Klebsiella pneumoniae bacteria in respiratory tract, 3-D illustration showing cilia of respiratory tract and bacteria.

Colistin, an antibiotic first developed in Japan in the 1940s, was largely abandoned because of its side effects. But in the 1990s it became valuable, being accepted as one of the “last-line” antibiotics reserved to fight rising antibacterial resistance.

But now, a team of scientists at Emory University’s Antibiotic Resistance Center have isolated tiny bacteria in patients that have colisin resistance – a first in America.

“This is the first report of colistin-heteroresistant K. pneumoniae in the United States,” write the Emory scientists in the journal mBio. “In highly resistant CRE isolates, colistin is a vital last-line treatment option.”

The samples were taken from the urine of two patients in Atlanta as part of a CDC Emerging Infections monitoring program. The Klebsiella pneumoniae is part of the Enterobacteriaceae (CRE) family, which is resistant to carbapenem antimicrobials.

The samples originally showed overall typical genetic properties, through testing by broth microdilution and Etest evaluations, report the microbiologists.

But when they took the isolates and grew them out, they revealed themselves to have some individual phenotypes within the overall mixtures that showed resistance to virtually all drugs – including colistin.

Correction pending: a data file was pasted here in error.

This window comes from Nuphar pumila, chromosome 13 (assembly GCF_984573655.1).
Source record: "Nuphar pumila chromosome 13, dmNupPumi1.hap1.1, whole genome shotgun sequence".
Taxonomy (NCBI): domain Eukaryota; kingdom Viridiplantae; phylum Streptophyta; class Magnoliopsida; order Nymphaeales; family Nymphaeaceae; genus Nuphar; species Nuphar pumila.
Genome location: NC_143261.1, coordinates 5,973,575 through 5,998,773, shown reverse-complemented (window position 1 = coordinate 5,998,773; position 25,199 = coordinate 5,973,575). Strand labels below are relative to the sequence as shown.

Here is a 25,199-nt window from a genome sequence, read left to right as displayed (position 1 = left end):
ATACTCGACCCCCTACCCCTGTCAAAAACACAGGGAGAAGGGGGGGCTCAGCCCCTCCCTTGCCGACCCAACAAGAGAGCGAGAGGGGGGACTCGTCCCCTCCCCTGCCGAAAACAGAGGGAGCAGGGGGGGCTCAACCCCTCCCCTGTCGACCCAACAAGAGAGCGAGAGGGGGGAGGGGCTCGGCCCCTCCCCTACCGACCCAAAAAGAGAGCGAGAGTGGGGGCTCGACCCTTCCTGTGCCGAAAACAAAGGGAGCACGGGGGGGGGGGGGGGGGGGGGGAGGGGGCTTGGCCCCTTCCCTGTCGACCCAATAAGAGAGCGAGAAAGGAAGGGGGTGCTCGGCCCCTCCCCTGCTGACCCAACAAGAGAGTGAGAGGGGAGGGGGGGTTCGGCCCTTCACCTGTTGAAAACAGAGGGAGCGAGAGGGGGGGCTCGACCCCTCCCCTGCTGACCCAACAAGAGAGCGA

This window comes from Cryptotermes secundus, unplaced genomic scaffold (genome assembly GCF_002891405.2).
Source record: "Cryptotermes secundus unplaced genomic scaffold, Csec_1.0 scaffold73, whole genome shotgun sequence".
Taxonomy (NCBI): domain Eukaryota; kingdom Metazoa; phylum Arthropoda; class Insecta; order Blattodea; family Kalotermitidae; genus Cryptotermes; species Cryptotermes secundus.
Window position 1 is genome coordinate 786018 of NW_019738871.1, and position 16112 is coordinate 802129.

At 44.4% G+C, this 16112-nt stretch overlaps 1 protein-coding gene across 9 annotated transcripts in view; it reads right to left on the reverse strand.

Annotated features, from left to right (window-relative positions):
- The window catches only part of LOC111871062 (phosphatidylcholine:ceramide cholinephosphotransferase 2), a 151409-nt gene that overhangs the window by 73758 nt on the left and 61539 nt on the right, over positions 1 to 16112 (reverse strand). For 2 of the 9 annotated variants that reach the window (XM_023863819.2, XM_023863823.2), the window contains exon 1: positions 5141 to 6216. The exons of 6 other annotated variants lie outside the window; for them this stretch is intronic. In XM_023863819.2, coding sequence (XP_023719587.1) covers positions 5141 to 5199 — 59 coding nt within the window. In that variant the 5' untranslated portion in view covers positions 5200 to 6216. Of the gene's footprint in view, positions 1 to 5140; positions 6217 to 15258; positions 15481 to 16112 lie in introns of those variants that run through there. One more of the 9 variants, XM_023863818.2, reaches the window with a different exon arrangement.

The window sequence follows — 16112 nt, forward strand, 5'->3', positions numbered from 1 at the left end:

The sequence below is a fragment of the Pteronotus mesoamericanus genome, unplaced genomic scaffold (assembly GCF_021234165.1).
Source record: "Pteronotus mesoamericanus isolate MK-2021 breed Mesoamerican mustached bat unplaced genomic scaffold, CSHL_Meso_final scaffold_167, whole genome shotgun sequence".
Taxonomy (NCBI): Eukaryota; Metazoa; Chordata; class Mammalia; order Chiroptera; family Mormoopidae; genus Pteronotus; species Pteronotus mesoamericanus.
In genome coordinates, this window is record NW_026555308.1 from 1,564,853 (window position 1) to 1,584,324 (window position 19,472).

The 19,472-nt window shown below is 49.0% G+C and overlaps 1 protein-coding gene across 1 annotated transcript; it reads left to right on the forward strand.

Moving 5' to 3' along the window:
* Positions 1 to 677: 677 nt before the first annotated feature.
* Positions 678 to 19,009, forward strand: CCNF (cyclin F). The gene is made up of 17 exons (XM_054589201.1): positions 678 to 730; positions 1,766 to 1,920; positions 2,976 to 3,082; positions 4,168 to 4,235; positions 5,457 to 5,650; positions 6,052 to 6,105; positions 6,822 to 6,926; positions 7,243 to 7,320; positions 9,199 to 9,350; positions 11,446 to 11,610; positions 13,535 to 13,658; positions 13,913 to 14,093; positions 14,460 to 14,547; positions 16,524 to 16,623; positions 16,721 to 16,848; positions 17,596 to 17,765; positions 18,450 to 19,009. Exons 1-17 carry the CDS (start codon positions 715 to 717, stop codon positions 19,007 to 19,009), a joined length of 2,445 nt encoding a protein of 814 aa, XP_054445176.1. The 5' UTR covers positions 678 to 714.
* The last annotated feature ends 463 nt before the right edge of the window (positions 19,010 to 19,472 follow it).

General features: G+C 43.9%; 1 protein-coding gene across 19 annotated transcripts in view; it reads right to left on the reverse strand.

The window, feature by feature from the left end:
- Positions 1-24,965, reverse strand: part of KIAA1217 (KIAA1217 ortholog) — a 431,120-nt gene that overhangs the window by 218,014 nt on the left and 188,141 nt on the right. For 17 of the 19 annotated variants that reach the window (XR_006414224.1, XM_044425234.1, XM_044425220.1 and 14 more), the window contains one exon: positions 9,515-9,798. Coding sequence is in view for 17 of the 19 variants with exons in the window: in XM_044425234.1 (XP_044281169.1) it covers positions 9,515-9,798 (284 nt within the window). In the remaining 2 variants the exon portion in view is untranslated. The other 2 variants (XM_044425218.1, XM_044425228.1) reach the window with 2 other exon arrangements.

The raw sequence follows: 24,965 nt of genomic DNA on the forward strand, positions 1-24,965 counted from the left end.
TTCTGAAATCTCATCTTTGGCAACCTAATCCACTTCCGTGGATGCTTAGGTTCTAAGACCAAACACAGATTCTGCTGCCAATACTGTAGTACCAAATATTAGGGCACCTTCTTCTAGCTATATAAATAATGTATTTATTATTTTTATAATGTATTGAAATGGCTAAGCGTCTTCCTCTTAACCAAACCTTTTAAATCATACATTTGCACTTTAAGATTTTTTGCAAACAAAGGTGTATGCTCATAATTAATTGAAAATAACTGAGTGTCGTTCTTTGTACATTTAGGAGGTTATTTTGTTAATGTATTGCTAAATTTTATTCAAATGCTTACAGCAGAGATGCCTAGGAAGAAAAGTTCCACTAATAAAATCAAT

The Emory team then attempted an in-vivo model, by infecting mice with both the resistant and non-resistant strains of K. pneumoniae. The mice who had colistin-susceptible germs recovered – but the others with the resistant bacteria all died, add the scientists. 

The results should “sound the alarm about a worrisome and underappreciated phenomenon,” conclude the microbiologists.

“We show here that in a mouse model of infection, colistin-heteroresistant CRKP isolates fail colistin therapy,” add the researchers. “This stresses the need for assessing the relevance of colistin heteroresistace on the outcome of colistin therapy in human infection, which has yet to be determined.”

Previously, colistin resistance was noted in a strain of E. coli germs – most notably in 2016, when a Pennsylvania woman’s infection proved to be a “superbug” with complete resistance to all known drugs